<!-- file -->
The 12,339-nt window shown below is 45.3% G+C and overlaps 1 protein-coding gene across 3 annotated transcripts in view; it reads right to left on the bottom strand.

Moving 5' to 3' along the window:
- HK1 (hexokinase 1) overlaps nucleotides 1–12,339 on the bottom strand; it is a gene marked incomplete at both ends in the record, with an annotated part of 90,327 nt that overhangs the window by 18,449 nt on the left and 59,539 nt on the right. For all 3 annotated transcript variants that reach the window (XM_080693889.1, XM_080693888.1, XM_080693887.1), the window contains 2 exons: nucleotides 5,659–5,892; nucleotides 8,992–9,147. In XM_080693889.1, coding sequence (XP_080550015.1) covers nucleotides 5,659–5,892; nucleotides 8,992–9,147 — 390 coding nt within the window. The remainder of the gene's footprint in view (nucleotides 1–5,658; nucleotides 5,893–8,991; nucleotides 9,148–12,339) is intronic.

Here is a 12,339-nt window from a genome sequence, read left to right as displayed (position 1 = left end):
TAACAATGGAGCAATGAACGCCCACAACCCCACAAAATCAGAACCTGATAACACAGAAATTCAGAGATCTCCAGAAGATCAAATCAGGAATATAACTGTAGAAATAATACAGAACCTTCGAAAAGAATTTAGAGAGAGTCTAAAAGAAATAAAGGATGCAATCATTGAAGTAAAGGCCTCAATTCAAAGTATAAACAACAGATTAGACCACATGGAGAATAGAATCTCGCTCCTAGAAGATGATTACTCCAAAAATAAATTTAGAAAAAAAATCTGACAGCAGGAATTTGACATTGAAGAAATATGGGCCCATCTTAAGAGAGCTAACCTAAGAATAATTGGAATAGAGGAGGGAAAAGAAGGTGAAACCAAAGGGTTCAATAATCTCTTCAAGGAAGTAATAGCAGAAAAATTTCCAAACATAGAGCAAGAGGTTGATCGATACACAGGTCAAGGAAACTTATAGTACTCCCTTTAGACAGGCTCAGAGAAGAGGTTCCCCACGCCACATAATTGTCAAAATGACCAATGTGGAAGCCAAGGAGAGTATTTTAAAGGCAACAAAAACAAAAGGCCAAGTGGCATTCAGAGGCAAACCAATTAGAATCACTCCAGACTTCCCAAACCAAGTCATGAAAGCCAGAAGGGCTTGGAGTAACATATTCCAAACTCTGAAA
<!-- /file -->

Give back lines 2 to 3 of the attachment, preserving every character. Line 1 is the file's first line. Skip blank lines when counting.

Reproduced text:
Moving 5' to 3' along the window:
- HK1 (hexokinase 1) overlaps nucleotides 1–12,339 on the bottom strand; it is a gene marked incomplete at both ends in the record, with an annotated part of 90,327 nt that overhangs the window by 18,449 nt on the left and 59,539 nt on the right. For all 3 annotated transcript variants that reach the window (XM_080693889.1, XM_080693888.1, XM_080693887.1), the window contains 2 exons: nucleotides 5,659–5,892; nucleotides 8,992–9,147. In XM_080693889.1, coding sequence (XP_080550015.1) covers nucleotides 5,659–5,892; nucleotides 8,992–9,147 — 390 coding nt within the window. The remainder of the gene's footprint in view (nucleotides 1–5,658; nucleotides 5,893–8,991; nucleotides 9,148–12,339) is intronic.